In July 2020, the Regional Court Munich I (file no. 33 O 14041/19) prohibited Tesla from using the term “autopilot” and other statements on its German website advertising the driver assistance features of its electric cars. The Court ruled that Tesla’s commercial statements regarding autopilot and autonomous driving were misleading (“irreführende geschäftliche Handlung”) pursuant to German competition law (“Gesetz gegen den unlauteren Wettbewerb”).
The Court found in favour of the civil action brought by the Centre for Protection Against Unfair Competition (“Wettbewerbszentrale”), a self-regulating institution financed by the business community, against Tesla’s German subsidiary in connection with advertising statements made as part of the Tesla “Model 3” ordering process. In addition to using the term “autopilot” on its website, Tesla promised “full potential for autonomous driving”, automatic driving in urban areas, automatic stop and start driving and that its cars would be able to recognise road signs by the end of the year.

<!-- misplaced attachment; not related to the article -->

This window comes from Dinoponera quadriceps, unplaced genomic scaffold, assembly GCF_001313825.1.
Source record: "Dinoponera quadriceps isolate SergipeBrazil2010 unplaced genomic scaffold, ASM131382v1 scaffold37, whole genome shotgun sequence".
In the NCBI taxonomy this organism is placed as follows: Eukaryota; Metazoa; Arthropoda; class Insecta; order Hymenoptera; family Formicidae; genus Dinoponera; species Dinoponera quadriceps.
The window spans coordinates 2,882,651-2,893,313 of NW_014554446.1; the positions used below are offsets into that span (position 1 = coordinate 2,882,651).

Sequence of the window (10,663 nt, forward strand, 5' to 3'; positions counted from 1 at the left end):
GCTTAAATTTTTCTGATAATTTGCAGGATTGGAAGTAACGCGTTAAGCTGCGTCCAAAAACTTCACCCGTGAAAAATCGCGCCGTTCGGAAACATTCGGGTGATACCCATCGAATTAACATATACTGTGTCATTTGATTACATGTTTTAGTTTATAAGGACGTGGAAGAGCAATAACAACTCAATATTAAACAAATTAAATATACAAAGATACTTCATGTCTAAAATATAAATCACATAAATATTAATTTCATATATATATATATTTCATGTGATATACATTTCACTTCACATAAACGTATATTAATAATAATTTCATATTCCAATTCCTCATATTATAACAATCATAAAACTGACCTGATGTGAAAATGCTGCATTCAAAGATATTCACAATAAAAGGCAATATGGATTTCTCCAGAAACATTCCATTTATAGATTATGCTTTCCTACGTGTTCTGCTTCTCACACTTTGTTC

The Regional Court Munich I ruled that the use of the term “autopilot” and other advertising statements would create the consumer expectation that the car would be able to drive on its own. However, in reality, it is not possible to drive Tesla cars without human intervention and the driver assistance system requires the driver’s attention at all times. In this respect, the Court held that the notice on Tesla’s website that the driver has to actively monitor the car was not sufficiently transparent.
Further, the Court objected to Tesla’s use of advertising claims which created the false impression that German law allows vehicles to operate autonomously. Under the current provisions of the German Road Traffic Act (“Straßenverkehrsgesetz”), autonomous driving is not legal.